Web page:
Drugs were clustered hierarchically in both the structural and perturbation profile similarity matrices. Briefly, a set of dissimilarities were generated from the matrices, and each element (drug) was assigned to a cluster; iteratively, each pair of most similar clusters was merged, until a single cluster was obtained. Clustering was performed using the complete linkage method with the hclust function in the R stats package (version 3.4.2).
Bipartite Network Construction
Drug-Pathway Perturbation Network
Any drug may potentially have effects beyond their canonical targets. Some of these effects manifest in the perturbation of system-scale biological pathways, which are evident as a significantly coordinated change in the genetic expression of the molecules involved in it. To identify possible system-wide effects of anti-inflammatory drugs, bipartite networks of drugs and pathway perturbations were constructed. For each gene perturbation profile associated with a drug in our datasets, we used a gene set enrichment analysis (GSEA) (Subramanian et al., 2005) to identify the pathways exhibiting significant alterations attributable to anti-inflammatory drug treatment. The fast GSEA (FGSEA) (Sergushichev, 2016) implementation was used with 50,000 permutations per analysis, with a significance cut-off set as an adjusted p < 0.1.
Results of the enrichment analysis were integrated into a bipartite network composed of anti-inflammatory drugs and significantly enriched pathways in at least one drug. An edge was established between a drug and a pathway if the drug treatment resulted in significant enrichment of the pathway (adjusted p < 0.1). The edges in this network were unweighted, as any pathway with an adjusted p value below the threshold was determined to be significantly enriched.
ADRs were linked to those drugs most likely to produce them. The proportional reporting ratio (PRR) (Evans et al., 2001) is a statistical measure of relative risk for a given ADR extracted from pharmacovigilance data that compare the specific frequency of an ADR under a given condition (i.e., drug treatment) against the overall frequency of the ADR. PRRs for ADRs between anti-inflammatory drugs and non-anti-inflammatory drugs were first calculated. ADRs with PRRs > 1 were then selected: these included ADRs more likely to be associated with anti-inflammatory drugs than with other drugs. ADRs more likely to be associated with specific anti-inflammatory drugs were identified by calculating the PRR for the previously selected ADRs among anti-inflammatory drugs only. Calculations were done using the R package PhViD (Ahmed et al., 2010).
The FAERS dataset presents ADRs in terms of MedDRA Preferred Terms. Considering that there are 22,500 different PTs, these were mapped to their corresponding MedDRA HLT. A bipartite network was constructed in which the first set of nodes are drugs and the second set of nodes are ADRs represented as HLTs. An edge was established between a drug and an HLT if there was at least one PT associated with the HLT and a PRR > 1. Since PRR is a measure of relative risk, the edges in this network were considered to have a weight; the weight of an edge is the sum of the PRRs between the drug and the set of PTs that can be associated with a particular HLT.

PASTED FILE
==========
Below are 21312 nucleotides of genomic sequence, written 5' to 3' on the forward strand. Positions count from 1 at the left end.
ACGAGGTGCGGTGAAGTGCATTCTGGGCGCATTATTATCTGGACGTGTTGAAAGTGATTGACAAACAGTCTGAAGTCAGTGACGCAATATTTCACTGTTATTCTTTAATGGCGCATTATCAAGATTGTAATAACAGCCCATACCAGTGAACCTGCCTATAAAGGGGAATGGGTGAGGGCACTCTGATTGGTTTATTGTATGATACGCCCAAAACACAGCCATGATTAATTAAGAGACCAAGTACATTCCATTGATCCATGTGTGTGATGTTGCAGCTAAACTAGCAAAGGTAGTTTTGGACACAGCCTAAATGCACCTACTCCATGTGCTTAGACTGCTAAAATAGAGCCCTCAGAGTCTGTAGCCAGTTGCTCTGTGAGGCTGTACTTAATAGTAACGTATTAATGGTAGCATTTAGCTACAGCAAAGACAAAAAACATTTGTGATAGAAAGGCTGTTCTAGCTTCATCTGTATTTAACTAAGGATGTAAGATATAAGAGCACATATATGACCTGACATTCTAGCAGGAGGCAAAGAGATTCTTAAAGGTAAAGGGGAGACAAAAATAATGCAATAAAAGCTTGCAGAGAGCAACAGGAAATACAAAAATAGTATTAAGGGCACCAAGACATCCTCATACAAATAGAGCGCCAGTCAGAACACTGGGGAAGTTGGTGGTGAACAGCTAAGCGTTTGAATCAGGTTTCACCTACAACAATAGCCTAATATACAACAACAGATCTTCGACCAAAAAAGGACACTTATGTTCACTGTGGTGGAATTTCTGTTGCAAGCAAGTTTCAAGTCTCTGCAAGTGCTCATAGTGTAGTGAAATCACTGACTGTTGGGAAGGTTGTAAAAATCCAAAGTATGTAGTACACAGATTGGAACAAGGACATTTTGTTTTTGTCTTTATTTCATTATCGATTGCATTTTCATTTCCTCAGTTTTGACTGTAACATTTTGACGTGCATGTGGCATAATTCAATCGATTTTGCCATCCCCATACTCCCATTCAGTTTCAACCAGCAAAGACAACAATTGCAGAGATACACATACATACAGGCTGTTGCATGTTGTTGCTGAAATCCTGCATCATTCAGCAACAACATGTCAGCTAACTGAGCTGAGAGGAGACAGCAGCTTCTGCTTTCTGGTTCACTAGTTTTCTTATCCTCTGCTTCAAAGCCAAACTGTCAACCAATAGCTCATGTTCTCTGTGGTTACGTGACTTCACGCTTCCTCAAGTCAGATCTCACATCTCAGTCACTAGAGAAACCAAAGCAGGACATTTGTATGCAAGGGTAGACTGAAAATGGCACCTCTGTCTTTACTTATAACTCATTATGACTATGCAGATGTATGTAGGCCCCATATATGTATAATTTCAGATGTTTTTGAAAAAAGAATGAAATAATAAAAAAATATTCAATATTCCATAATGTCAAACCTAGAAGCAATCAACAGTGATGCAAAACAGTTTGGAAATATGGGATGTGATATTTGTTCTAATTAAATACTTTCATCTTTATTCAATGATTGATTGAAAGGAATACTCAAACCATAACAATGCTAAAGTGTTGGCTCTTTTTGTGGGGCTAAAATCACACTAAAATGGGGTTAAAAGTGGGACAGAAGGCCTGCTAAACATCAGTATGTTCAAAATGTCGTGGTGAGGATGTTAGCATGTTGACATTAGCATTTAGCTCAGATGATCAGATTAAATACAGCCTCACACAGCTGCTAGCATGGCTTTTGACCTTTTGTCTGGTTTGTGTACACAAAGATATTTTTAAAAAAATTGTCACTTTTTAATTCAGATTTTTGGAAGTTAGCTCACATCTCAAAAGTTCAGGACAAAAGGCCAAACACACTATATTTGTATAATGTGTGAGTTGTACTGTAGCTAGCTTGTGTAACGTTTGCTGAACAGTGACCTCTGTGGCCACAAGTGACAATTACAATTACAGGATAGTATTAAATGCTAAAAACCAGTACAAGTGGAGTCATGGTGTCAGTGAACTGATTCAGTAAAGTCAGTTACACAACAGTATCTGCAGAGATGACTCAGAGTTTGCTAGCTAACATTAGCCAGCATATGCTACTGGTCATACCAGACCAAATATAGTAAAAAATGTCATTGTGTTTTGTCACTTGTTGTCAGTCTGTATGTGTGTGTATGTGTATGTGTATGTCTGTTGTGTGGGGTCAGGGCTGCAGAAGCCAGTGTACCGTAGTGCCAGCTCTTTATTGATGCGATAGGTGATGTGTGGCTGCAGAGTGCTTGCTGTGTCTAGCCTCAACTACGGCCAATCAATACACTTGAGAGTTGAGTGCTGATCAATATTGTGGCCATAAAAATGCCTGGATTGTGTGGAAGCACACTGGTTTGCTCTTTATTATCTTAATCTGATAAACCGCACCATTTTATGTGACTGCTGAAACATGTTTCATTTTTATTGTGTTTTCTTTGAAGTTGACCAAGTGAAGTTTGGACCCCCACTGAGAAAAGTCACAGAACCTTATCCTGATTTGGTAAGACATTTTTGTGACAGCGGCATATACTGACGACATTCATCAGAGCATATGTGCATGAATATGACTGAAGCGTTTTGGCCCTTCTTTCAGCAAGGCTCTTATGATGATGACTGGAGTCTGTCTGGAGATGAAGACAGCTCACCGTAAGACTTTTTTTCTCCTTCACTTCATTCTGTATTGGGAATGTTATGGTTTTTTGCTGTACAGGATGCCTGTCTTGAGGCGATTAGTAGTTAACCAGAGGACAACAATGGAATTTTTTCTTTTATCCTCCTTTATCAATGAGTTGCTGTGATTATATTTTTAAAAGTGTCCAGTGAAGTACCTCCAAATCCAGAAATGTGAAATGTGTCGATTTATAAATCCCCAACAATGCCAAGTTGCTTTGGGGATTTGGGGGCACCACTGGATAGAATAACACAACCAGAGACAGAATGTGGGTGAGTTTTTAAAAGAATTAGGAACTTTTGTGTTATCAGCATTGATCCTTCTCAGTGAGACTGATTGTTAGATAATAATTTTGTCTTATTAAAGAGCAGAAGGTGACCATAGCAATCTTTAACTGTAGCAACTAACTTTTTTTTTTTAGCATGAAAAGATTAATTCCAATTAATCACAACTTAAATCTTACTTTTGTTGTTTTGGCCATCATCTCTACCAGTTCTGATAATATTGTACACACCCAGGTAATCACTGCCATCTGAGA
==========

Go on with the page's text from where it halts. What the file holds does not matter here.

Through the merging and projection of the drug-pathway network and the drug-ADR network, a pathway-ADR network was generated. In this network, a pathway was connected to an ADR if there was at least one drug connected to both. Edges in the network have a weight, which represents the number of drugs through which a pathway and an ADR are connected.
For each network, basic network properties such as number nodes, number of edges, and network density were calculated. Centrality measures such as degree, clustering coefficient, and redundancy coefficient (Latapy et al., 2006) were calculated for each set of nodes using the R package Igraph (Csardi and Nepusz, 2006) and the Python package NetworkX (Hagberg et al., 2008). Supplementary File 1 contains GML files for each network.
Drug-Drug Structural Similarity
A total of 114 anti-inflammatory drugs were identified based on our ATC inclusion criteria as of July 2017. We obtained drug structure data for 110 of these drugs from DrugBank and PubChem. Figure 2 shows a heatmap representing the structural similarities among these compounds. Supplementary File 2 contains the corresponding data matrix. In this heatmap, drugs are arranged through non-supervised hierarchical clustering. These clusters are composed of drugs with similar structures, such as drugs that are derived from a lead molecule. For instance, there is a large cluster which contains steroidal anti-inflammatory drugs that are similar in structure to hydrocortisone; this cluster also has the highest similarity values. Non-steroidal anti-inflammatory drugs are grouped in smaller clusters, consistent with the more diverse structures found in this group.